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Author:Rev. Stephen 't Hart
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Congregation:Free Reformed Church of Baldivis
 Baldivis, Western Australia
 frca.org.au/baldivis/
 
Preached At:Free Reformed Church of Melville
 Melville, Australia
 www.frcsr.com/fellowship/melville/
 
Title:Make every effort to add to your faith!
Text:2 Peter 1:5,8-11 (View)
Occasion:Regular Sunday
Topic:Unclassified
 
Preached:2019-01-27
Added:2019-03-29
 

Order Of Worship (Liturgy)

ESV

2014 Book of Praise

Psalm 84:1,5

Psalm 139:10

Psalm 26:1,2,7

Psalm 25:6

Psalm 119:55

Read:  2 Peter 1:1-11

Text:  2 Peter 1:5,8-11.

* As a matter of courtesy please advise Rev. Stephen 't Hart, if you plan to use this sermon in a worship service.   Thank-you.


Beloved congregation of our Lord Jesus Christ.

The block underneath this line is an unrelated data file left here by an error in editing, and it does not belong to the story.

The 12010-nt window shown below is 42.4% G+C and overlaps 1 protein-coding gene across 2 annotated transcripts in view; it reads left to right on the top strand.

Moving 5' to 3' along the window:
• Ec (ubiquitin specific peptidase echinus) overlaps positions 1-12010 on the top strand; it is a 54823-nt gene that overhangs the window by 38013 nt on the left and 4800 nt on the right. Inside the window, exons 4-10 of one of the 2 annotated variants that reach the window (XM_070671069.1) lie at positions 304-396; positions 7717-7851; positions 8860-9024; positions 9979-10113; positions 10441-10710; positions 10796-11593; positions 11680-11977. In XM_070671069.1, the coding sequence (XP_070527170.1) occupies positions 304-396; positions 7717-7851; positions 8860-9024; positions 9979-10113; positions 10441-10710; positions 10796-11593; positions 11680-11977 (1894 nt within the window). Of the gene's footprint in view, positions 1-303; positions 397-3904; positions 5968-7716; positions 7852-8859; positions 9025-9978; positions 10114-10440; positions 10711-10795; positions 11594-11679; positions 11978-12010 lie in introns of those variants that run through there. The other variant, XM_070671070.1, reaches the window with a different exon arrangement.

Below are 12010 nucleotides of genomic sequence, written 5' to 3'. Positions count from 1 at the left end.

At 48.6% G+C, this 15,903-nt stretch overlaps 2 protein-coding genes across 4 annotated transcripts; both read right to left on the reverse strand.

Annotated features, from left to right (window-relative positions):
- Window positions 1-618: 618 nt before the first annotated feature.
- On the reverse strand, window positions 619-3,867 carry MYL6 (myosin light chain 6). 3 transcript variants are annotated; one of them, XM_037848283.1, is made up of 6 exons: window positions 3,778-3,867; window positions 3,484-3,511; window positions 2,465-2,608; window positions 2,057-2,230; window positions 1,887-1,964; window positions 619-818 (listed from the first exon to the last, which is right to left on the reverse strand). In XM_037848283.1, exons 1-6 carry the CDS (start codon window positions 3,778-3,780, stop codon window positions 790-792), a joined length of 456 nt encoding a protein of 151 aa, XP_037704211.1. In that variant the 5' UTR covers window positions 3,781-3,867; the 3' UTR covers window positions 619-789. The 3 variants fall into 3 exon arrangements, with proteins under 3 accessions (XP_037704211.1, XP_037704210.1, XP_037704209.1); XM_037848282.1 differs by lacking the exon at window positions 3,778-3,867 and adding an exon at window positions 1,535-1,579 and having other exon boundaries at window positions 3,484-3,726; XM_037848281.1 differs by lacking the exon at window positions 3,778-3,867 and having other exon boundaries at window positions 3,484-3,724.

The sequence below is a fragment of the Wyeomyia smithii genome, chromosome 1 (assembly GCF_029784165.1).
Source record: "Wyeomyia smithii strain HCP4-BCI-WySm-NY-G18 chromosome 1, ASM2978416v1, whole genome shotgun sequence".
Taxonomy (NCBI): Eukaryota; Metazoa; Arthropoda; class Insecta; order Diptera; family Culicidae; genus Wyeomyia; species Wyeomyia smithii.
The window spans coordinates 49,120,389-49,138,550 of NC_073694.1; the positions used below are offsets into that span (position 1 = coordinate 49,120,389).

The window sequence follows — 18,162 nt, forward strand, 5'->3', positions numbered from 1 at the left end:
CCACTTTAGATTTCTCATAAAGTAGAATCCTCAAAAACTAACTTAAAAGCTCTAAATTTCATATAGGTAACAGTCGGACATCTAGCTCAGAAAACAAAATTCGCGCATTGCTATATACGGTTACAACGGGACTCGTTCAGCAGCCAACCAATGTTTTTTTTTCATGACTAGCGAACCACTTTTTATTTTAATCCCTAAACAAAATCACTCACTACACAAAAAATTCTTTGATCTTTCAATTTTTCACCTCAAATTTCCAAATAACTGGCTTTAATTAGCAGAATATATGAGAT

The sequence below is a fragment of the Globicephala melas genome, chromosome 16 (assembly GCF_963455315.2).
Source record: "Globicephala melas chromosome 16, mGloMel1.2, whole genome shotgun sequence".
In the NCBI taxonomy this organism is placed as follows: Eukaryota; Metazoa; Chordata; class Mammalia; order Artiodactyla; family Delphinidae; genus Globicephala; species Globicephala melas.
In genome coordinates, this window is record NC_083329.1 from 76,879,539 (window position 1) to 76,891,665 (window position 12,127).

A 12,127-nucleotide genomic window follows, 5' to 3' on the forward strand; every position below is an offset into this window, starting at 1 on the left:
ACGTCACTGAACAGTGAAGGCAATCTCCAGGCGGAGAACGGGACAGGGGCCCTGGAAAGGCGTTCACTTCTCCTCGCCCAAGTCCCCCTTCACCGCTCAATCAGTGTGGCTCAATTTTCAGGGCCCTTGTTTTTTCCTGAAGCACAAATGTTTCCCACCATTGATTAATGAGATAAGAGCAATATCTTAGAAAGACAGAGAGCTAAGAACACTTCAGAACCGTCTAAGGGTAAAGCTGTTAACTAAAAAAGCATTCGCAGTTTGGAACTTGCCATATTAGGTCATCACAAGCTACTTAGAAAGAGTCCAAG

Make every effort to supplement your faith!

What a strange thing for Peter to write!  2 Peter 1:5,

“For this very reason, make every effort to supplement your faith.”

Or, as other Bible translations put it,

“Make every effort to add to your faith.”

What does it mean to supplement or add to your faith?  Isn’t faith enough?  Didn’t the apostle Paul say in Ephesians 2:8,9

“For by grace you have been saved through faith.  And this is not your own doing; it is the gift of God, not a result of works, so that no one may boast”?

Why is Peter now writing that you are to “supplement your faith”?

The Bible does indeed teach us that our salvation is Christ’s work from beginning to end.  We can not save ourselves, nor can we add anything to our salvation.

But the Bible also says something else.

Immediately after Ephesians 2:8,9 it says in verse 10,

“For we are His workmanship, created in Christ Jesus for good works, which God prepared beforehand that we should walk in them.”

And Titus 3:8 says,

“The saying is trustworthy, and I want you to insist on these things, so that those who have believed in God may be careful to devote themselves to good works. These things are excellent and profitable for people.”